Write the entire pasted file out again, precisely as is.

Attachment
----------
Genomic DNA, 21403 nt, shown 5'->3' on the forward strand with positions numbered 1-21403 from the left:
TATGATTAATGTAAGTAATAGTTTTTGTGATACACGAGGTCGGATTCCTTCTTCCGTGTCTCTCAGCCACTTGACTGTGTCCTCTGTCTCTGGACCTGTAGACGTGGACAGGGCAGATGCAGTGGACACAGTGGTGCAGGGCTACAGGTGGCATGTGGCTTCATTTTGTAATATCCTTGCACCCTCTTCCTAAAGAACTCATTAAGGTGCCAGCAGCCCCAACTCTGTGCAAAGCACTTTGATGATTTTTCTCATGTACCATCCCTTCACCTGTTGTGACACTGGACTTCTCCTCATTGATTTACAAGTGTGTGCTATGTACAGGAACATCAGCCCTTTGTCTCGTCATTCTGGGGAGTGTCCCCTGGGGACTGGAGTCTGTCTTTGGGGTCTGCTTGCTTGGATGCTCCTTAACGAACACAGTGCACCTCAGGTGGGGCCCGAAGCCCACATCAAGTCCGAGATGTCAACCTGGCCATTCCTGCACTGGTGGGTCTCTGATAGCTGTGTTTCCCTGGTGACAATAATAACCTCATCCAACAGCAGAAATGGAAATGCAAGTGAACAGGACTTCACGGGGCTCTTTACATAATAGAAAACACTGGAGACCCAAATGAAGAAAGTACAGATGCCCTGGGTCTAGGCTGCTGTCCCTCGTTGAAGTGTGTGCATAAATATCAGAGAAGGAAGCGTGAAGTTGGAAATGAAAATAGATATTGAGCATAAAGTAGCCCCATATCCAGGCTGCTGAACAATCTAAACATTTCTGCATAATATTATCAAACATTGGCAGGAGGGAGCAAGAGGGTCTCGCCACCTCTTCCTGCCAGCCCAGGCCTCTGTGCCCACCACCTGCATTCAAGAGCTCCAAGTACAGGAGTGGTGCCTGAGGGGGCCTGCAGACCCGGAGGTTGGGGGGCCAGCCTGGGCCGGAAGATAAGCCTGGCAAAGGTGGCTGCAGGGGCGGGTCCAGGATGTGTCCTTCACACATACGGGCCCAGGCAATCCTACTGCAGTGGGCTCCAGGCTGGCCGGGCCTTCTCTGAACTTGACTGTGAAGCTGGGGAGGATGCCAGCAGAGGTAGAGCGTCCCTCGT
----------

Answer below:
Genomic DNA, 21403 nt, shown 5'->3' on the forward strand with positions numbered 1-21403 from the left:
TATGATTAATGTAAGTAATAGTTTTTGTGATACACGAGGTCGGATTCCTTCTTCCGTGTCTCTCAGCCACTTGACTGTGTCCTCTGTCTCTGGACCTGTAGACGTGGACAGGGCAGATGCAGTGGACACAGTGGTGCAGGGCTACAGGTGGCATGTGGCTTCATTTTGTAATATCCTTGCACCCTCTTCCTAAAGAACTCATTAAGGTGCCAGCAGCCCCAACTCTGTGCAAAGCACTTTGATGATTTTTCTCATGTACCATCCCTTCACCTGTTGTGACACTGGACTTCTCCTCATTGATTTACAAGTGTGTGCTATGTACAGGAACATCAGCCCTTTGTCTCGTCATTCTGGGGAGTGTCCCCTGGGGACTGGAGTCTGTCTTTGGGGTCTGCTTGCTTGGATGCTCCTTAACGAACACAGTGCACCTCAGGTGGGGCCCGAAGCCCACATCAAGTCCGAGATGTCAACCTGGCCATTCCTGCACTGGTGGGTCTCTGATAGCTGTGTTTCCCTGGTGACAATAATAACCTCATCCAACAGCAGAAATGGAAATGCAAGTGAACAGGACTTCACGGGGCTCTTTACATAATAGAAAACACTGGAGACCCAAATGAAGAAAGTACAGATGCCCTGGGTCTAGGCTGCTGTCCCTCGTTGAAGTGTGTGCATAAATATCAGAGAAGGAAGCGTGAAGTTGGAAATGAAAATAGATATTGAGCATAAAGTAGCCCCATATCCAGGCTGCTGAACAATCTAAACATTTCTGCATAATATTATCAAACATTGGCAGGAGGGAGCAAGAGGGTCTCGCCACCTCTTCCTGCCAGCCCAGGCCTCTGTGCCCACCACCTGCATTCAAGAGCTCCAAGTACAGGAGTGGTGCCTGAGGGGGCCTGCAGACCCGGAGGTTGGGGGGCCAGCCTGGGCCGGAAGATAAGCCTGGCAAAGGTGGCTGCAGGGGCGGGTCCAGGATGTGTCCTTCACACATACGGGCCCAGGCAATCCTACTGCAGTGGGCTCCAGGCTGGCCGGGCCTTCTCTGAACTTGACTGTGAAGCTGGGGAGGATGCCAGCAGAGGTAGAGCGTCCCTCGT